Mexican cuisine - pozole and other delicacies

Adventure Arts & Culture Food & Drink Mini Break

No Sunday, feast day or Christmas in Mexico is complete without pozole. This quasi-soup has become a symbol of local home cooking, the main meal prepared for various occasions, including weddings, christenings and first communions.

For every Mexican bride, the recipe for pozole is, besides the dowry, the most important thing she must take from her family home. Poles who live in Mexico say it is a kind of local bigos. The association stems from the fact that Mexicans throw everything they have into the pot with pozole. But that is where the similarity ends. Because, as it turns out, what we have at hand can be treated in different ways. That is why there are so many types of pozole. Their names: "rojo", "blanco", "verde", they are not colours but differences in the understanding of the rich Mexican tradition.

A divine recipe
On a plate of pozole you can read the history of Mexico, a cross-section of its society and culture. The most important thing is the corn. The Aztecs believed that their ancestors were made of corncakes and that neither man without corncakes nor corn without man can survive. In pre-Columbian beliefs, man and corn were one. In the same way, they died in order to be reborn and to survive through successive generations. Human feelings were attributed to maize. Therefore, in order to relieve its fear of being cooked, words of reassurance were lifted to the lips and whispered on the cobs. To this day, Mexicans prepare it according to a divine recipe. The blood of the gods has been replaced by water with lime. The corn kernels are soaked in it. In this way the inhabitants of pre-Columbian Mexico, where milk, cows and cheese were unknown, were able to consume the right amount of minerals. Corn prepared in this way does not require long cooking and retains its vitamins. It is used to make a side dish for pozole, nixtamal - dough for tortillas, i.e. round cakes baked on a sheet pan. The maize that is used here is called "cacahuazintle". It's a special, very old species with thicker, white kernels. When it is overcooked, the kernels burst, releasing foam on the surface of the water. Hence the name of the dish - "foaming". It comes from the Nahuatl language. The word "pozoni" means "to cook in a clay pot" and "pozonalli" means "foaming".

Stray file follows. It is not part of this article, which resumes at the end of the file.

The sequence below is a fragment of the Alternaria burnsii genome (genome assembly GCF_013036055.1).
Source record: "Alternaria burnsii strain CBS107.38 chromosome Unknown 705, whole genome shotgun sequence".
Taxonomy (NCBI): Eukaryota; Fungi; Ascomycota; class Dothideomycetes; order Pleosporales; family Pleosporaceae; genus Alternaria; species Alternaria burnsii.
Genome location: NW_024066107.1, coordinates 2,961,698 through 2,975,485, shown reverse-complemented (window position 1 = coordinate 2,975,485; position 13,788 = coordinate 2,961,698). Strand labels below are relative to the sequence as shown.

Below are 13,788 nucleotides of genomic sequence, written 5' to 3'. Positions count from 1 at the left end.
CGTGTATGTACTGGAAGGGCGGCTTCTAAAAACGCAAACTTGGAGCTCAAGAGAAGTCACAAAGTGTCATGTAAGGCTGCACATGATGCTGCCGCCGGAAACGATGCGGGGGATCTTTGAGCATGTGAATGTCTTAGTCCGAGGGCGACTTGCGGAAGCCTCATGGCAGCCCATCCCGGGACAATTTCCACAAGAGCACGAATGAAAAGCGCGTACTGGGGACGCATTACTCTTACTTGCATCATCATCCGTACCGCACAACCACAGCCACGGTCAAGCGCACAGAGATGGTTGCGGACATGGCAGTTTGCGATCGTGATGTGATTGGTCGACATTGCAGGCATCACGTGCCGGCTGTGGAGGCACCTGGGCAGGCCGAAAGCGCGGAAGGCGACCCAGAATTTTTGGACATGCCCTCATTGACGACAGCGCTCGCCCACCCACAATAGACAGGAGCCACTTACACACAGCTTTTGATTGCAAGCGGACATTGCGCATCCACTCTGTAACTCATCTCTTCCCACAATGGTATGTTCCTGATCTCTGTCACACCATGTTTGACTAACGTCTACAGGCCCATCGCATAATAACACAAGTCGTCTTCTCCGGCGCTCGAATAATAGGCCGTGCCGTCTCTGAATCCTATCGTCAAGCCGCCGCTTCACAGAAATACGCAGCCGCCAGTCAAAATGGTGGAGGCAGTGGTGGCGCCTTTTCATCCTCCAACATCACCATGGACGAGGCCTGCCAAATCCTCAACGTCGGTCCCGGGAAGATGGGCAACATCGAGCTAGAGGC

The dish of the poor
In pre-Columbian Mexico, pozole was most widespread on the Pacific coast, among the Indians living in the Jalisco, Acapulco and Guerrero areas. Spaniards who travelled along the Tobasco River said that the locals served them a dish that was a thick soup with a sweet taste of corn, with pieces of crawfish, hot peppers and slices of avocado. Today such a recipe would be impossible, too expensive. Pozole is by nature a dish of "del pueblo", that is, of simple and poor people. We do not know what it was really like in Aztec times. Lobsters and river prawns were their daily dish. But at that time, oregano, onions, lettuce and even pork were unknown on the American continent, which is what makes the dish look like it is today. The Spanish brought bread, garlic, vegetables, oil and pigs to Mexico, which they raised in Cuba to supply the conquistadors with food. Indian cooks knew no pork or chicken, cabbage and vegetables. In time, these too found their way into the pot of pozole. Tomatoes and chili peppers survived. Modern Mexicans cook pigs' heads for pozole. In many restaurants they are put on the plate by hand. They ceremonially suck the meat from the snouts and ears. This is why pozole is said to be a "comida completa" - a complete dish. It is a food that combines the richness of two worlds - old, traditional and Spanish with European simplicity.